Edmund Spenser
The Faerie Queene
The Bower of Bliss and The Garden of Adonis

by Ian Mackean


So passeth, in the passing of a day,
Of mortall life the leafe, the bud, the flowre,
Ne more doth flourish after first decay,
That earst was sought to decke both bed and bowre,
Of many a Ladie, and many a Paramowre:
Gather therefore the Rose, whilest yet is prime,
For soone comes age, that will her pride deflowre:
Gather the Rose of love, whilest yet is time,
Whilest loving thou mayest loved be with equall crime.

[Edmund Spenser (I552-I599): The Faerie Queene II.XII.75]

The Bower of Bliss [1] and the Garden of Adonis [2] might look similar from a distance; their geographical form is certainly similar, and the tour on which Spenser takes us seems to follow the same kind of route. But their ostensible similarity, and their juxtaposition in two adjacent books of The Faerie Queene only serve to highlight their differences. The two gardens represent very different qualities of human life, and Spenser indicates the differences visually in his description of the gardens, verbally in the words he uses in these descriptions, and dramatically in the kinds of activity that take place in the gardens.

The first distinction to be made is between the proportion of Art to Nature that has gone into the construction of the gardens. The 'Bowre of Blisse' is introduced as:

A place pickt out by choice of best alive,
That natures worke by art can imitate: [II.XII.42]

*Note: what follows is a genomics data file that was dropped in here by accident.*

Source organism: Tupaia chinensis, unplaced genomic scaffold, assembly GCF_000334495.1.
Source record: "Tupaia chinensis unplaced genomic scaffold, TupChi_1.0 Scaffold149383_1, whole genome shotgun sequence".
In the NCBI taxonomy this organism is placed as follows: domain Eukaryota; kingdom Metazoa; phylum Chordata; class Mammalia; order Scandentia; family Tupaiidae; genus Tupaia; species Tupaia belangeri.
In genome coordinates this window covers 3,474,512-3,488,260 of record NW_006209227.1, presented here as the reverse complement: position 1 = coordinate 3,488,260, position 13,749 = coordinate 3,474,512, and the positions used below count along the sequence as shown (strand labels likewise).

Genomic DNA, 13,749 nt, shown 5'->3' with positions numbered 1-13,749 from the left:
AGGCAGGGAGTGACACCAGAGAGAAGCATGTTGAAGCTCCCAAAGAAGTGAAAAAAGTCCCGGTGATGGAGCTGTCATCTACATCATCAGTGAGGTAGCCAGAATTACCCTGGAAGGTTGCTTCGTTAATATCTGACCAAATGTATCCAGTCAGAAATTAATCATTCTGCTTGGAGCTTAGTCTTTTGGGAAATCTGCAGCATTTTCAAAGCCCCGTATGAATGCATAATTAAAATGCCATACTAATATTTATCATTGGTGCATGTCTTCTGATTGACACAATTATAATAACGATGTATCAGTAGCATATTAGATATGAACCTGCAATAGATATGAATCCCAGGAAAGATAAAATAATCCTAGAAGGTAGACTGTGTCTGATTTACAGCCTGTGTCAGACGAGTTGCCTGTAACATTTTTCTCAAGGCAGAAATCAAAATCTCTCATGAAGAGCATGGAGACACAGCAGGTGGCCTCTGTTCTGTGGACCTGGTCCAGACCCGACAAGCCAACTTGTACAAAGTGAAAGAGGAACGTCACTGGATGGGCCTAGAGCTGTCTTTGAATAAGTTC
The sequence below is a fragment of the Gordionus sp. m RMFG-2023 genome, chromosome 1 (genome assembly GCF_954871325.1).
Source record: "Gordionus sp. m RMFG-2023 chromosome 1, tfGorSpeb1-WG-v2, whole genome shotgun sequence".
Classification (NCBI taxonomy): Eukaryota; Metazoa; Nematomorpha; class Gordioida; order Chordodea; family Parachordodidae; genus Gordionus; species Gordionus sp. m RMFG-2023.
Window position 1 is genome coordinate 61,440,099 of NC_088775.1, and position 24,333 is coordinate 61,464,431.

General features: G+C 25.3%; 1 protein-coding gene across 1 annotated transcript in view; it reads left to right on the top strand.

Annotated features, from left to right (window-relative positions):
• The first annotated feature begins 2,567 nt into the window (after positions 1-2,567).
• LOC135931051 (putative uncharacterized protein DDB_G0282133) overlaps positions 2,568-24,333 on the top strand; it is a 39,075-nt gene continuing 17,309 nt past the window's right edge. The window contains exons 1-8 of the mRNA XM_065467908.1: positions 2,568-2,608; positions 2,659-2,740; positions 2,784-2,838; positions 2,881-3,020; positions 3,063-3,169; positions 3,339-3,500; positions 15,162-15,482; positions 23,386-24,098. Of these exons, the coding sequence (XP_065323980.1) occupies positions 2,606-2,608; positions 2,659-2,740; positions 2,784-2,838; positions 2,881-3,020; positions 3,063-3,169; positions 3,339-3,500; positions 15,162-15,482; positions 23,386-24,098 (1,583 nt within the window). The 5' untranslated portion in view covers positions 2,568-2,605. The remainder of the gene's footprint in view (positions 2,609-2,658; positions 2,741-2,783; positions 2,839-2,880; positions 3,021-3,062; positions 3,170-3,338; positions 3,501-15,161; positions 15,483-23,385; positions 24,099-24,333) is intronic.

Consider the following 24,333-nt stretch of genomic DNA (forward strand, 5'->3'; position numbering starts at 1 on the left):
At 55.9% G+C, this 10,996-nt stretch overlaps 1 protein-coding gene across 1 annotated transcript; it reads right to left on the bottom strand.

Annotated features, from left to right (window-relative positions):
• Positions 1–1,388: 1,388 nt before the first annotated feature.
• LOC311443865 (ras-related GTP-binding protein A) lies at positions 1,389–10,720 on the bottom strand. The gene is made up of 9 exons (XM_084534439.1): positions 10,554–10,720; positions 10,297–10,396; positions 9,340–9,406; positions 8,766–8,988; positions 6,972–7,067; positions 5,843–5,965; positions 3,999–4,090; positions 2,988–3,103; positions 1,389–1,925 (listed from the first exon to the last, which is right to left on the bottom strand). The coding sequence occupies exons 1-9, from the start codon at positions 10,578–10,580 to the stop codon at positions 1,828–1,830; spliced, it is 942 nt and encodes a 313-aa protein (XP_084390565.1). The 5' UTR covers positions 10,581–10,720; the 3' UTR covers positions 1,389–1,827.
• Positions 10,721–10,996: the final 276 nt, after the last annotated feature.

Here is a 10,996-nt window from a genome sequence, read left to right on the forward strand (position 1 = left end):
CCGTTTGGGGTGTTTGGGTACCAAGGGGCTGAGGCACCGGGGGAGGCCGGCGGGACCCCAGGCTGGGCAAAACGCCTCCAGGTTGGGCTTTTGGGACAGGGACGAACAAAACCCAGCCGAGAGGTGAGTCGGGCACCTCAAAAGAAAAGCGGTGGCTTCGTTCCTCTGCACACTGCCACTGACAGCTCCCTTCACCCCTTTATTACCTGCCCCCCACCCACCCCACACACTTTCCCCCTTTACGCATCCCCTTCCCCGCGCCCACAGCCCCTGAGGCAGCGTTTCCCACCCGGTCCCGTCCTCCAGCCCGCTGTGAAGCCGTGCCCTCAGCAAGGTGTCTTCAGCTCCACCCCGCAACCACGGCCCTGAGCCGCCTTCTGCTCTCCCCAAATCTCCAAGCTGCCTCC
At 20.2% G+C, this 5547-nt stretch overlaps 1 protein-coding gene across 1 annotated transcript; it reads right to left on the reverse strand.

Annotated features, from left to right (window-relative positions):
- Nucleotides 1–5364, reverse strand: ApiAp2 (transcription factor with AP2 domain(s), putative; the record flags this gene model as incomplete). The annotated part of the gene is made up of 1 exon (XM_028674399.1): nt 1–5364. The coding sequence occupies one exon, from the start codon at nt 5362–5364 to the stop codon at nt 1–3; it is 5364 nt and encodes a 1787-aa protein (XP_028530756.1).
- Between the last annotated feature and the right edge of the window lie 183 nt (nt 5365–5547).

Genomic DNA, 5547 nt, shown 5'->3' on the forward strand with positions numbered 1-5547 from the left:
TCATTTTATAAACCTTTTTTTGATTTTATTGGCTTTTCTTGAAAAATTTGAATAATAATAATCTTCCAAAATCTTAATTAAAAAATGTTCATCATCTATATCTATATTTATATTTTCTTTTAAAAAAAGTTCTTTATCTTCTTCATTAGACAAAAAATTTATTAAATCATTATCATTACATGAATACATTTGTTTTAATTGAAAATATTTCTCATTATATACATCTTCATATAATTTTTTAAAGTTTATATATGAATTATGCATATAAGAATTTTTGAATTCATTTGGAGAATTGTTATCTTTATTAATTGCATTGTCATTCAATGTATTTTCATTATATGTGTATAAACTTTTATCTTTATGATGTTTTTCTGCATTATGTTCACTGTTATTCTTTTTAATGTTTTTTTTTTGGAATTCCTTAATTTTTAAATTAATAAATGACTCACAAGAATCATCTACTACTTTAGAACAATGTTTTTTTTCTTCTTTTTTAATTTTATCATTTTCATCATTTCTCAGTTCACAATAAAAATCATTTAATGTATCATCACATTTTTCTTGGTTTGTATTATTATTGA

Art itself is not being condemned, but the use of art to stimulate wasteful unproductive lust. The artifice of the garden is in fact admired for its skill, but condemned for being used to excess.

And them amongst, some were of burnisht gold,
So made by art, to beautifie the rest,
. . . That the weake bowes, with so rich load opprest,
Did bow adowne, as over-burdened. [II.XII.55]

The image of the vine bending under the weight of golden grapes illustrates how nature is distorted by artifice, just as human nature is distorted by entering the Bower of Bliss. Spenser's description of the golden ivy seems to anticipate Baroque sculpture and architecture in that it is more than an imitation of nature; it tries to supersede nature by exaggerating the most pleasing aspects. The result is an excess of sweetness to the point of sickliness. The stimulation of pleasurable sensations is almost pornographic, and Spenser ensures that we get the message by the use of the words 'lascivious' and 'wantones'.

And over all, of purest gold was spred,
A trayle of yvie in his native hew:
For the rich mettall was so colored,
That wight, who did not well avis'd it view,
Would surely deeme it to be yvie trew:
Low his lascivious armes adown did creepe,
That themselves dipping in the silver dew,
Their fleecy flowres they tenderly did steepe,
Which drops of Christall seemed for wantones to weepe. [II.XII.6I]

Perhaps a modern reader might not pick up the quality of excess implied in this description; just as Enobarbus's description of Cleopatra's barge <[3] is often taken as beautiful, with the sickly-sweet over-adornment going unnoticed. This might explain why Spenser has been accused of 'actual sensuality and theoretical austerity'. But in fact Spenser takes pains to point out the excess. Art in the Bower of Bliss